Digital professionals and projects recognised at Civil Service Awards
GOV.UK Notify, DVSA’s MOT Reminders and the Ministry of Justice were among those to take home gongs
A range of government technology professionals were recognised at the 14th annual Civil Service Awards last week.
A total of 45 shortlisted teams and individuals attended the event – which is organised by PublicTechnology parent company Dods – at Lancaster House in central London.
One of the 15 awards that were presented on the night was the Digital Award, which was won by the Driver and Vehicle Standards Agency's MoT reminder Service. More than a million drivers have already registered to receive reminders via the service, which was developed by the DVSA in partnership with Belfast-based software firm Kainos.
Alex Fiddes, DVSA programme delivery executive, said: “I’m so proud we’ve won such a prestigious award. We’ve been developing Get MOT reminders since November 2017 and have recently had our 1.3 millionth sign up. Our MOT history service has also been very successful with the added advantage of being able to check for recalls on a vehicle.”
https://t.co/FhheQ6iyl9 Notify makes it easier to keep people updated. The diverse @GDSTeam of civil servants behind it are the winners of the Dame Leslie Strathie Operational Excellence Award. Well done. #CSAwards pic.twitter.com/q3tULUKIYw— UK Civil Service (@UKCivilService) November 8, 2018
He added: “Now we’ve extended the service to include buses, lorries and smaller commercial vehicles so we can make sure that all drivers keep safe on Britain’s roads. Our partnership with Kainos has made this possible by bringing the service to life.”
The Government Digital Service team that developed the GOV.UK Notify system also took home a gong, after scooping the the Dame Leslie Strathie Operational Excellence Award.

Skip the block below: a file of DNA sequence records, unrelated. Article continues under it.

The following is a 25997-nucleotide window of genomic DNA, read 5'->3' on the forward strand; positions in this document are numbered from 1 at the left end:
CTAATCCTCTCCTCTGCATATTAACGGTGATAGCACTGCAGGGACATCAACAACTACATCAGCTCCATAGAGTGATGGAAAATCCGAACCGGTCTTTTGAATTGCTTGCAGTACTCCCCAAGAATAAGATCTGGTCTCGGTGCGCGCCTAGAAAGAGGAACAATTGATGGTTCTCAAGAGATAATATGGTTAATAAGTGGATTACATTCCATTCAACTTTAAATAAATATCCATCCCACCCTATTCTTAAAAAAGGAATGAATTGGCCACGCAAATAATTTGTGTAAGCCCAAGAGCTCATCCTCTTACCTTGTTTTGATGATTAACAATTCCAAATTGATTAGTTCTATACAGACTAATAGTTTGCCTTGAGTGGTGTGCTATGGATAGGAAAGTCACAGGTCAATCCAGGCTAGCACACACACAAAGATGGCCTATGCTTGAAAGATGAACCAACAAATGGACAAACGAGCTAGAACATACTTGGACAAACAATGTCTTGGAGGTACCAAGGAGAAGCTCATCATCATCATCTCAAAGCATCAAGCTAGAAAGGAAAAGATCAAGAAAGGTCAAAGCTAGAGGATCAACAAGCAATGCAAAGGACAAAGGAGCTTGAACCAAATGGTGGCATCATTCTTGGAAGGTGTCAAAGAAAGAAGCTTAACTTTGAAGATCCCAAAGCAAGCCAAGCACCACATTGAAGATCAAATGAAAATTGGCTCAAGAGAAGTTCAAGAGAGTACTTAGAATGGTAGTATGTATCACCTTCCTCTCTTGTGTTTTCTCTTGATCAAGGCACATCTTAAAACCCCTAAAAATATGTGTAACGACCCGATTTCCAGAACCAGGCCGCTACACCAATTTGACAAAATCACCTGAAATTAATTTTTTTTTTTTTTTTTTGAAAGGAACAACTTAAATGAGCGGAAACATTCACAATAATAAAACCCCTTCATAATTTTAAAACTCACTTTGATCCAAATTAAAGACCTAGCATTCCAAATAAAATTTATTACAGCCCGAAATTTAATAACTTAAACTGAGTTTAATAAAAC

The Innovation Award was won by the team behind the Going Forward into Employment project, which aims to match ex-offenders with potential jobs in the civil service. The scheme is jointly run by the Ministry of Justice and the Cabinet Office.
The MoJ was also garlanded with the Communication Award for a drive to hire prison officers that developed “a new recruitment campaign approach, based on data and insight”.
- GDS soups up Notify to cope with hundredfold increase in usage
- DVSA drives digital transformation to keep citizens and staff on the road
- MoJ trying to ‘break down the cultural boundaries’ between digital and technology
The Diversity & Inclusion Award, meanwhile, was won by Charlotte Dring, a civil servant at the Ministry of Housing, Communities & Local Government, who has developed the Cross Government Social Mobility Network from zero to 130 members and 10 departmental networks in just over a year.
This award was presented by Suzanne Heywood, the wife of Sir Jeremy Heywood, who died from cancer earlier this month, shortly after retiring from his role from his role as cabinet secretary and head of the civil service.
Suzanne Heywood, whose words came among many tributes paid to the late cabinet secretary during the event, said the awards are a very important part of what Jeremy wanted to do for the civil service.
“Diversity and inclusion was something that Jeremy cared very deeply about. It was one of three priorities he chose when he became head of the civil service in 2014 – he narrowed down a very long list and this was one of the things that he really cared about,” she said.
“When he prioritised diversity, what he wanted to do was not just put more women in senior roles, which is important, but he wanted to prioritise diversity in all of its different forms – so this includes have black and ethnic minority civil servants, disabled civil servants, having people from very different background and very different beliefs, with very different ways of thinking in the civil service.”
This would ensure the civil service represented the people that it serves, she said.
“He believed that although the civil service is never able to offer the highest salary, it could be the employer that thought hardest and most creatively about how to develop and retain the most diverse workforce possible, and really focusing on some of the people from under-represented groups,” Suzanne Heywood said. “This award was a big part of this vision for him, and I’m delighted that it is going to continue, and I’m sure he would be as well.
"I think the best way we can celebrate his memory is to continue to support the things that he believed in.”
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